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So far webmatr0n has created 81 blog entries.

Dr. Wan Chen Lin

Wan Chen Lin received her Ph.D. in behavioral and systems neuroscience. Congratulations Dr. Lin!

Dr. Wan Chen Lin2021-06-02T16:26:54+00:00

Learning Rates Are Not All the Same: The Interpretation of Computational Model Parameters Depends on the Context

Reinforcement Learning (RL) has revolutionized the cognitive and brain sciences, explaining behavior from simple conditioning to problem solving, across the life span, and anchored in brain function. However, discrepancies in results are increasingly apparent between studies, particularly in the developmental literature. To better understand these, we investigated to which extent parameters generalize between tasks and models, and capture specific and uniquely interpretable (neuro)cognitive processes. 291 participants aged 8-30 years completed three learning tasks in a single session, and were fitted using state-of-the-art RL models. RL decision noise/exploration parameters generalized well between tasks, decreasing between ages 8-17. Learning rates for negative feedback did not generalize, and learning rates for positive feedback showed intermediate generalizability, dependent on task similarity. These findings can explain discrepancies in the existing literature. Future research therefore needs to carefully consider task characteristics when relating findings across studies, and develop strategies to computationally model how context impacts behavior.

Maria K Eckstein, Sarah L Master, Liyu Xia, Ronald E Dahl, Linda Wilbrecht, Anne Gabrielle Eva Collins, Learning Rates Are Not All the Same: The Interpretation of Computational Model Parameters Depends on the Context (May 2021), https://www.biorxiv.org/content/10.1101/2021.05.28.446162v1
doi: https://doi.org/10.1101/2021.05.28.446162

Learning Rates Are Not All the Same: The Interpretation of Computational Model Parameters Depends on the Context2022-06-18T20:51:56+00:00

What do Reinforcement Learning Models Measure? Interpreting Model Parameters in Cognition and Neuroscience

Reinforcement learning (RL) is a concept that has been invaluable to research fields including machine learning, neuroscience, and cognitive science. However, what RL entails partly differs between fields, leading to difficulties when interpreting and translating findings.

This paper lays out these differences and zooms in on cognitive (neuro)science, revealing that we often overinterpret RL modeling results, with severe consequences for future research. Specifically, researchers often assume—implicitly—that model parameters generalize between tasks, models, and participant populations, despite overwhelming negative empirical evidence for this assumption. We also often assume that parameters measure specific, unique, and meaningful (neuro)cognitive processes, a concept we call interpretability, for which empirical evidence is also lacking.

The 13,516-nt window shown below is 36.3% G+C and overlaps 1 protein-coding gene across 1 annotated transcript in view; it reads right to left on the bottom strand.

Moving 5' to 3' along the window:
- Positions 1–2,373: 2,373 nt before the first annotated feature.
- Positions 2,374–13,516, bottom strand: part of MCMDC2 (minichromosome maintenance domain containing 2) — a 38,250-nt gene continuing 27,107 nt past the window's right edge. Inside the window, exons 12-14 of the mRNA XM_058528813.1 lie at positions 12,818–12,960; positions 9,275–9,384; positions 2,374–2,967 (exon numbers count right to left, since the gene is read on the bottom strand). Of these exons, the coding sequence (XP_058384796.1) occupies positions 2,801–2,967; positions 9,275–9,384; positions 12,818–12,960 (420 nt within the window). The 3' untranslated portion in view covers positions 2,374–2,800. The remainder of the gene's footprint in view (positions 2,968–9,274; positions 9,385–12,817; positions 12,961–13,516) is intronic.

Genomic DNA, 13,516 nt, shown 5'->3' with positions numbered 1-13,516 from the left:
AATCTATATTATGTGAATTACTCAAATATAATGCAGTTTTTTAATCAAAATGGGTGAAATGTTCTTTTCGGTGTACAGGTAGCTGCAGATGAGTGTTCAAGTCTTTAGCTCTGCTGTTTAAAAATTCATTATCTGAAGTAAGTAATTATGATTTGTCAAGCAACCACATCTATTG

We conclude that future computational research needs to pay increased attention to these implicit assumptions when using RL models, and suggest an alternative framework that resolves these issues and allows us to unleash the potential of RL in cognitive (neuro)science.

Maria Eckstein, Linda Wilbrecht, Anne Collins, What do Reinforcement Learning Models Measure? Interpreting Model Parameters in Cognition and Neuroscience (May 2021), https://psyarxiv.com/e7kwx/

 

What do Reinforcement Learning Models Measure? Interpreting Model Parameters in Cognition and Neuroscience2022-06-18T20:52:15+00:00

The Unique Advantage of Adolescents in Probabilistic Reversal: Reinforcement Learning and Bayesian Inference Provide Adequate and Complementary Models

During adolescence, youth venture out, explore the wider world, and are challenged to learn how to navigate novel and uncertain environments. We investigated whether adolescents are uniquely adapted to this transition, compared to younger children and adults. In a stochastic, volatile reversal learning task with a sample of 291 participants aged 8-30, we found that adolescents 13-15 years old outperformed both younger and older participants. We developed two independent cognitive models, one based on Reinforcement learning (RL) and the other Bayesian inference (BI), and used hierarchical Bayesian model fitting to assess developmental changes in underlying cognitive mechanisms. Choice parameters in both models improved monotonously. By contrast, RL update parameters and BI mental-model parameters peaked closest to optimal values in 13-to-15-year-olds. Combining both models using principal component analysis yielded new insights, revealing that three readily-interpretable components contributed to the early-to mid-adolescent performance peak. This research highlights early-to mid-adolescence as a neurodevelopmental window that may be more optimal for behavioral adjustment in volatile and uncertain environments. It also shows how increasingly detailed insights can be gleaned by invoking different cognitive models.

Maria K. Eckstein, Sarah L. Master, Ronald E. Dahl, Linda Wilbrecht, Anne G.E. Collins, The Unique Advantage of Adolescents in Probabilistic Reversal: Reinforcement Learning and Bayesian Inference Provide Adequate and Complementary Models (Mar. 2021) https://www.biorxiv.org/content/10.1101/2020.07.04.187971v2.full
doi: https://doi.org/10.1101/2020.07.04.187971

The Unique Advantage of Adolescents in Probabilistic Reversal: Reinforcement Learning and Bayesian Inference Provide Adequate and Complementary Models2022-06-18T20:52:28+00:00

A role for adaptive developmental plasticity in learning and decision making

From both a medical and educational perspective, there is enormous value to understanding the environmental factors that sculpt learning and decision making. These questions are often approached from proximate levels of analysis, but may be further informed by the adaptive developmental plasticity framework used in evolutionary biology. The basic adaptive developmental plasticity framework posits that biological sensitive periods evolved to use information from the environment to sculpt emerging phenotypes. Here, we lay out how we can apply this framework to learning and decision making in the mammalian brain and propose a working model in which dopamine neurons and their activity may serve to inform downstream circuits about environmental statistics. More widespread use of this evolutionary framework and its associated models can help inform and guide basic research and intervention science.

Wan Chen Lin, Kristen Delevich, Linda Wilbrecht, A role for adaptive developmental plasticity in learning and decision making, 36 Current Opinion in Behavioral Sciences pp 48–54 (2020), https://doi.org/10.1016/j.cobeha.2020.07.010, http://www.sciencedirect.com/science/article/pii/S2352154620301121

A role for adaptive developmental plasticity in learning and decision making2021-06-02T16:28:40+00:00

Choice suppression is achieved through opponent but not independent function of the striatal indirect pathway in mice